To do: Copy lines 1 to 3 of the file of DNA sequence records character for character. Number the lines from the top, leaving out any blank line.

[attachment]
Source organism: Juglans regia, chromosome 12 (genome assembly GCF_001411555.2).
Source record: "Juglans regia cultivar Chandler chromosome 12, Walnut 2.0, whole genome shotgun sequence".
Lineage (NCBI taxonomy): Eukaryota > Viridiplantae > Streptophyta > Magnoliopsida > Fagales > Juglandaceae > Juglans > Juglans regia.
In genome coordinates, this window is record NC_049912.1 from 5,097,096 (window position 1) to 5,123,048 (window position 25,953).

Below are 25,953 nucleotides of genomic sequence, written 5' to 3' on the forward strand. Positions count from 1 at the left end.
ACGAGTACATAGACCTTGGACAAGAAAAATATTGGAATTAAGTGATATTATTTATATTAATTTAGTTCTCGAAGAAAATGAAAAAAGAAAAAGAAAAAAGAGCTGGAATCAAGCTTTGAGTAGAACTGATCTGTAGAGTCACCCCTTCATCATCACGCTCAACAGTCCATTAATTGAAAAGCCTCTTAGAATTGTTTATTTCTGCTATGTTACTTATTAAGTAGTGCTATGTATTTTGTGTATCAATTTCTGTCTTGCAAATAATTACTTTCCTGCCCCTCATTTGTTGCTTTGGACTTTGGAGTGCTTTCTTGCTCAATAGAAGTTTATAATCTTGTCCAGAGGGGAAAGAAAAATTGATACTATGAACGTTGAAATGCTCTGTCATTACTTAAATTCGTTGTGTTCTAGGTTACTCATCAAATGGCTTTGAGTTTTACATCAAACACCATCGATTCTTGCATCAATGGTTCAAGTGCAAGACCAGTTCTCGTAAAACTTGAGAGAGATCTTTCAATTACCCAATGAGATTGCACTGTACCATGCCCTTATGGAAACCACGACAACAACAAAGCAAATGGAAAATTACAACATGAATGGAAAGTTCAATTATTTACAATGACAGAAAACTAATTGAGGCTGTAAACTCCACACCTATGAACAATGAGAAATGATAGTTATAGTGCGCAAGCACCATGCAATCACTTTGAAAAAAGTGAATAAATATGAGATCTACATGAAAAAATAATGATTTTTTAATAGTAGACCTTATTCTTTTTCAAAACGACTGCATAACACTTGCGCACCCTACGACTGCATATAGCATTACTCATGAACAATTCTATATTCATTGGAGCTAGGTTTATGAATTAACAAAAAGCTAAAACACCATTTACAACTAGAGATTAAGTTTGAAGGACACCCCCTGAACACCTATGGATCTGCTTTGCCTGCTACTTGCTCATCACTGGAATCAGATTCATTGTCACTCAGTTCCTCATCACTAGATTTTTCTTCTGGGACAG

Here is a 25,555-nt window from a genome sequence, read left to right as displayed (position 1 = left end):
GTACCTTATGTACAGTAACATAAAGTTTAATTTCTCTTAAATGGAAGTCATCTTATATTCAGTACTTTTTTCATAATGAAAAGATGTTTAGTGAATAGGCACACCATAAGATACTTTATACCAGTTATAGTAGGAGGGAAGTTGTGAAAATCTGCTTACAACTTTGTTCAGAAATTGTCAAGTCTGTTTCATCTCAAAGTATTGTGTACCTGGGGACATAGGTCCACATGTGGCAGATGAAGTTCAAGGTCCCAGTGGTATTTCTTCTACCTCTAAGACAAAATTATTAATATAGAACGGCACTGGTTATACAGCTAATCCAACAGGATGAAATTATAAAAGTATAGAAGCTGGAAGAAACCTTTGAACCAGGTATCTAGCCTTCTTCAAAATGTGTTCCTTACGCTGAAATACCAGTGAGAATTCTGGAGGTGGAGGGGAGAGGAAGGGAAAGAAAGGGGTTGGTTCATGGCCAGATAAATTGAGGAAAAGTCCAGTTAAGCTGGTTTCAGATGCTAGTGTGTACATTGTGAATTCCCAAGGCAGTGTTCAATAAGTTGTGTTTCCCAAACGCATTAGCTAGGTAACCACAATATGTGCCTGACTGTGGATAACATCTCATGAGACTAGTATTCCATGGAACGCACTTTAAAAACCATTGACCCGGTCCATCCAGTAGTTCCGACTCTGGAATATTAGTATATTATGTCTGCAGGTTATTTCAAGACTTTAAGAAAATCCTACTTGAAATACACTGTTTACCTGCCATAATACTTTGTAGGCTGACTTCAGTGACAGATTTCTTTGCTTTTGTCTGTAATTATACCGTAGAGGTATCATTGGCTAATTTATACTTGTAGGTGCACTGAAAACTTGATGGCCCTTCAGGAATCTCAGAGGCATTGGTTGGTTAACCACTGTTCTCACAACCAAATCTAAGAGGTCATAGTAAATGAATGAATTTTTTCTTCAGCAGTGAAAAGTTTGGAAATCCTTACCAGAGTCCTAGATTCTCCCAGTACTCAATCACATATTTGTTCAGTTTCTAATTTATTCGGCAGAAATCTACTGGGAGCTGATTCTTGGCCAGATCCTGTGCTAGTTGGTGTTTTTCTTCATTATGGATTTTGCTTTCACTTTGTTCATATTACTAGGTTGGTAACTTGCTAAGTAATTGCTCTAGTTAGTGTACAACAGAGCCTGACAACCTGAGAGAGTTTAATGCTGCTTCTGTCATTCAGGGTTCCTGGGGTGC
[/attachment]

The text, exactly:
Source organism: Juglans regia, chromosome 12 (genome assembly GCF_001411555.2).
Source record: "Juglans regia cultivar Chandler chromosome 12, Walnut 2.0, whole genome shotgun sequence".
Lineage (NCBI taxonomy): Eukaryota > Viridiplantae > Streptophyta > Magnoliopsida > Fagales > Juglandaceae > Juglans > Juglans regia.